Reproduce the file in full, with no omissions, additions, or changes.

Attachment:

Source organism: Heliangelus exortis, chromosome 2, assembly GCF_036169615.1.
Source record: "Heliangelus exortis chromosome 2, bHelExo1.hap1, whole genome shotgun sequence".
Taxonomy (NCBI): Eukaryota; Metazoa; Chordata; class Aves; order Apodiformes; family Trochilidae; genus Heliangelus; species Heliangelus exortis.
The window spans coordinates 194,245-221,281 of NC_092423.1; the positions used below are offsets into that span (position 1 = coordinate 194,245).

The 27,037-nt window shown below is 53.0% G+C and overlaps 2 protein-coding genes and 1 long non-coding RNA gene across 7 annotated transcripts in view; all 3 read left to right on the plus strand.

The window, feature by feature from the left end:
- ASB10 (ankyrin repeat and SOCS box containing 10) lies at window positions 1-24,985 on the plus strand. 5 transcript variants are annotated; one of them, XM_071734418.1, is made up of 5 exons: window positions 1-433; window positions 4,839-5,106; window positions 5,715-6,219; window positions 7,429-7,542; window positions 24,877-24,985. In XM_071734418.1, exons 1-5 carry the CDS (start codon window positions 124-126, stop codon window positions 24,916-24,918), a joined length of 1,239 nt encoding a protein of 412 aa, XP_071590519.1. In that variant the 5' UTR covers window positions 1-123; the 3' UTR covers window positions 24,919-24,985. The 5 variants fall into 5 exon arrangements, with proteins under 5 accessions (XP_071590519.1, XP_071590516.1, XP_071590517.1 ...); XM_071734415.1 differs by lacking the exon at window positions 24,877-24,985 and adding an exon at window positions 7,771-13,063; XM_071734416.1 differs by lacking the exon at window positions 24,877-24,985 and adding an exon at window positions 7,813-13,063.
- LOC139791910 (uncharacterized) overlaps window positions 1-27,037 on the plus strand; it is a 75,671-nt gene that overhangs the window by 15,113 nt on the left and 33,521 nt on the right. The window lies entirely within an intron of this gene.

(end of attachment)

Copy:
Source organism: Heliangelus exortis, chromosome 2, assembly GCF_036169615.1.
Source record: "Heliangelus exortis chromosome 2, bHelExo1.hap1, whole genome shotgun sequence".
Taxonomy (NCBI): Eukaryota; Metazoa; Chordata; class Aves; order Apodiformes; family Trochilidae; genus Heliangelus; species Heliangelus exortis.
The window spans coordinates 194,245-221,281 of NC_092423.1; the positions used below are offsets into that span (position 1 = coordinate 194,245).

The 27,037-nt window shown below is 53.0% G+C and overlaps 2 protein-coding genes and 1 long non-coding RNA gene across 7 annotated transcripts in view; all 3 read left to right on the plus strand.

The window, feature by feature from the left end:
- ASB10 (ankyrin repeat and SOCS box containing 10) lies at window positions 1-24,985 on the plus strand. 5 transcript variants are annotated; one of them, XM_071734418.1, is made up of 5 exons: window positions 1-433; window positions 4,839-5,106; window positions 5,715-6,219; window positions 7,429-7,542; window positions 24,877-24,985. In XM_071734418.1, exons 1-5 carry the CDS (start codon window positions 124-126, stop codon window positions 24,916-24,918), a joined length of 1,239 nt encoding a protein of 412 aa, XP_071590519.1. In that variant the 5' UTR covers window positions 1-123; the 3' UTR covers window positions 24,919-24,985. The 5 variants fall into 5 exon arrangements, with proteins under 5 accessions (XP_071590519.1, XP_071590516.1, XP_071590517.1 ...); XM_071734415.1 differs by lacking the exon at window positions 24,877-24,985 and adding an exon at window positions 7,771-13,063; XM_071734416.1 differs by lacking the exon at window positions 24,877-24,985 and adding an exon at window positions 7,813-13,063.
- LOC139791910 (uncharacterized) overlaps window positions 1-27,037 on the plus strand; it is a 75,671-nt gene that overhangs the window by 15,113 nt on the left and 33,521 nt on the right. The window lies entirely within an intron of this gene.